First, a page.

Updated from 1:30 p.m. EDT

Beleaguered Ericsson ( ERICY) closed sharply lower today, leading the American depositary receipts of the once high-flying wireless equipment giant deeper into penny stock territory.

Ericsson ADRs appeared to have lost 27 cents, down 29.4% to 65 cents, a new 52-week low, based on news of the company's rights-offering registration was approved by the Securities and Exchange Commission. In fact the price has been adjusted with the assumption that all current shareholders will purchase the new shares at 41 cents a share. The lower opening price came after the SEC signed off on its $3.25 billion rights issue, amounting to 8 billion new shares for current shareholders.

"The stock's been under pressure regarding their ability to complete the rights offering," said W.R. Hambrecht wireless services analyst Peter Friedland. "They can use the capital to shore up their balance sheet."

Regardless, no amount of ink has been spared on the embattled wireless equipment arena. The industry is weathering one of its most brutal years, after carriers around the world have pulled back spending on new equipment in the face of declining growth in new subscribers. Just two days ago, Nokia ( NOK) announced it planned to shave 900 jobs in its poorly performing networks division, which competes directly with Ericsson.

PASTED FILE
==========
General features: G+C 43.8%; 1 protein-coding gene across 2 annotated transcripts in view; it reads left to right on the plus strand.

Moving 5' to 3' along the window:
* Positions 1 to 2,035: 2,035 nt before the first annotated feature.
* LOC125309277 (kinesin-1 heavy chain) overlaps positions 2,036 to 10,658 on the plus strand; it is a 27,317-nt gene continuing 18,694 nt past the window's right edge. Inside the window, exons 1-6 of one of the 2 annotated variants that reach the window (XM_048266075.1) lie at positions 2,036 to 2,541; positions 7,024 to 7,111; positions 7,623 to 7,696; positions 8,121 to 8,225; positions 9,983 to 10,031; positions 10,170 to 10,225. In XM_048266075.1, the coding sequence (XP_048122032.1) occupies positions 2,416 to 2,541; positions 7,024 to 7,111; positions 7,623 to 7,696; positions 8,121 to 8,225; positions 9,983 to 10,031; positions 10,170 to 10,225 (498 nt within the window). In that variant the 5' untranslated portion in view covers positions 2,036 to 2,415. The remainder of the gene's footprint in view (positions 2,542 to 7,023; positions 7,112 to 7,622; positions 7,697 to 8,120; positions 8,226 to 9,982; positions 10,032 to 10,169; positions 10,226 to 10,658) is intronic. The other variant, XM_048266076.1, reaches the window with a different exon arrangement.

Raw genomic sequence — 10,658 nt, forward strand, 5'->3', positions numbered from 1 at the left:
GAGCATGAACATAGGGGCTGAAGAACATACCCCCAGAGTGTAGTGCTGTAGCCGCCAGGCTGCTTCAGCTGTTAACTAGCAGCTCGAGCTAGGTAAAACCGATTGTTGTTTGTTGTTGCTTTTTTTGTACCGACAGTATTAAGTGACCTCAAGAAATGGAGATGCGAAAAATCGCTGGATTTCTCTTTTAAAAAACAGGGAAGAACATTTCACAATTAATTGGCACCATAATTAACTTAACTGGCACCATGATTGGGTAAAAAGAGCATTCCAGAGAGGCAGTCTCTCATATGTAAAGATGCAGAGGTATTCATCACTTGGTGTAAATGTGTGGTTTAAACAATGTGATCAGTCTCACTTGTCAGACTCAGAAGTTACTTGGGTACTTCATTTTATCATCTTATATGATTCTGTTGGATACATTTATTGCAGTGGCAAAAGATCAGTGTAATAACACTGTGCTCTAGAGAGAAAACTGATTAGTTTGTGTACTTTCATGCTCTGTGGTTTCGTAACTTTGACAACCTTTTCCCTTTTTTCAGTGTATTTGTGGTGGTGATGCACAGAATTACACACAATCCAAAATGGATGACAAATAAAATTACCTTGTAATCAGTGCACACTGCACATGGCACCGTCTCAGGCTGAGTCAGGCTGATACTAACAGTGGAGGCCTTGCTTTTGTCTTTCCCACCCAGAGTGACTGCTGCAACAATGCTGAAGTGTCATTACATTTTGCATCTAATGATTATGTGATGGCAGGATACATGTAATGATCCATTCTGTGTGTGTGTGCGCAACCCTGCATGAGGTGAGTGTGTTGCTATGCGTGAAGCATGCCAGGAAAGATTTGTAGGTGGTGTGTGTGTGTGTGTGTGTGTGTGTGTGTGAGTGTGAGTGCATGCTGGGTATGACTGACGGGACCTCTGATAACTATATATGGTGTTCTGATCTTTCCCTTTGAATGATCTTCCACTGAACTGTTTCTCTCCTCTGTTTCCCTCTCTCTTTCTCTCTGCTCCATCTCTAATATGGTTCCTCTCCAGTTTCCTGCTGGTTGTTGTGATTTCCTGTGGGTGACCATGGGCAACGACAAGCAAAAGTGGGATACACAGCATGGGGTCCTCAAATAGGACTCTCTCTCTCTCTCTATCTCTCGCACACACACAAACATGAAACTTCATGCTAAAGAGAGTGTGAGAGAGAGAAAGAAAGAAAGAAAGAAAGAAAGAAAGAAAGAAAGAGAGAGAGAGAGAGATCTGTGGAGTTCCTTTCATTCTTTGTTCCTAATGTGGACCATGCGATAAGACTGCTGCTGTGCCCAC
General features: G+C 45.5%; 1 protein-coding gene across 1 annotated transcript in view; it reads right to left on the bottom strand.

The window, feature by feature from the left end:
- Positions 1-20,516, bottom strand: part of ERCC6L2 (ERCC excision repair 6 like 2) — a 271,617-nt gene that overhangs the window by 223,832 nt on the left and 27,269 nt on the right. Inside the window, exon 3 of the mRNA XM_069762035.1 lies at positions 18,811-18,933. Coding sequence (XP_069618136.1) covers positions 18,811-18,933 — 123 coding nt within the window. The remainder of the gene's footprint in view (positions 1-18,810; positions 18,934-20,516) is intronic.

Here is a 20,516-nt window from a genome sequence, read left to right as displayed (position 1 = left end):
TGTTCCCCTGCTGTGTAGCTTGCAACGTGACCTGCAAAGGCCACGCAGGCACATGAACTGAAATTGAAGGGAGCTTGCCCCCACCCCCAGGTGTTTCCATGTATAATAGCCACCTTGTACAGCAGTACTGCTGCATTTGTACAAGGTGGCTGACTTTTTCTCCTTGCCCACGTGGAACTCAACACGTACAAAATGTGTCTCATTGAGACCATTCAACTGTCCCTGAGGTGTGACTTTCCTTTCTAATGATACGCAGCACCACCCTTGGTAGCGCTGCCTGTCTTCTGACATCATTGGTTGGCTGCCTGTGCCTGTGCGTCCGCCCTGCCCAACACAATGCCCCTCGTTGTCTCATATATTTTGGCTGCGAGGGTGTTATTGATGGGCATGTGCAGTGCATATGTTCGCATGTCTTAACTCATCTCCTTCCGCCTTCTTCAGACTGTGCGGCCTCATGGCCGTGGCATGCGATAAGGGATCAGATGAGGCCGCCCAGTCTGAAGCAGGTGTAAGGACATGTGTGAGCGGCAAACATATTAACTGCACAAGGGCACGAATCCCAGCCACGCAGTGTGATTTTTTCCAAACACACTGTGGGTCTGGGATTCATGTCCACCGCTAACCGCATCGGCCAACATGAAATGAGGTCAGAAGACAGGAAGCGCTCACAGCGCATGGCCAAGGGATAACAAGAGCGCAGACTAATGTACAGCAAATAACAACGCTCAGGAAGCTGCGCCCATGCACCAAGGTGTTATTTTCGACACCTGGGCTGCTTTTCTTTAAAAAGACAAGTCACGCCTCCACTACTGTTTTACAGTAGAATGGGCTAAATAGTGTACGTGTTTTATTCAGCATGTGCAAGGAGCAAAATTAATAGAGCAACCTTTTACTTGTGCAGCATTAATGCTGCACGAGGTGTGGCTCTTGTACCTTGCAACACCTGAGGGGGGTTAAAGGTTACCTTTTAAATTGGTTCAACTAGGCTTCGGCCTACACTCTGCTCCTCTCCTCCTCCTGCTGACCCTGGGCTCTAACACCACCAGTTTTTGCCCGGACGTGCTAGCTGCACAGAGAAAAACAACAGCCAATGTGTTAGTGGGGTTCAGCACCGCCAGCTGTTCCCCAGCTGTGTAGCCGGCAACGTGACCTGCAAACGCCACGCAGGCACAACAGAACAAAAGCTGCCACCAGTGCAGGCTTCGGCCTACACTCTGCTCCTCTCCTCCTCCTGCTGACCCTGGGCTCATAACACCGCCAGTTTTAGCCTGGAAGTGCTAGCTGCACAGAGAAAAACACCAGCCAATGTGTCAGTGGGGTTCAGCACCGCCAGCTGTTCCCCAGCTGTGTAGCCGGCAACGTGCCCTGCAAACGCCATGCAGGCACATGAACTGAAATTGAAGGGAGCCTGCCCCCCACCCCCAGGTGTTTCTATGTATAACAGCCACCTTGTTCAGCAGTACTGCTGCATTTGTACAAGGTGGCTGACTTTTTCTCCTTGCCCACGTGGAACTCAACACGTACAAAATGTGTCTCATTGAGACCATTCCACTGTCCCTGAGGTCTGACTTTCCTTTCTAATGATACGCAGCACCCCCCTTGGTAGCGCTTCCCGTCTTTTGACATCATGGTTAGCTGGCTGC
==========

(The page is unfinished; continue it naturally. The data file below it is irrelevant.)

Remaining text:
In recent weeks, Ericsson's long-term corporate debt has been downgraded to junk status by both Standard & Poor's and Moody's in rapid succession. In a statement made last week, the company reassured investors that the rights offering is not at risk, assuming there are not cuts by two or more notches from the credit agencies, which observers say is unlikely.

A consortium of the largest investors have committed to about $1 billion of the offering, contingent on Ericsson being able to maintain a rating of BB by Standard & Poor's or below Ba3 by Moody's.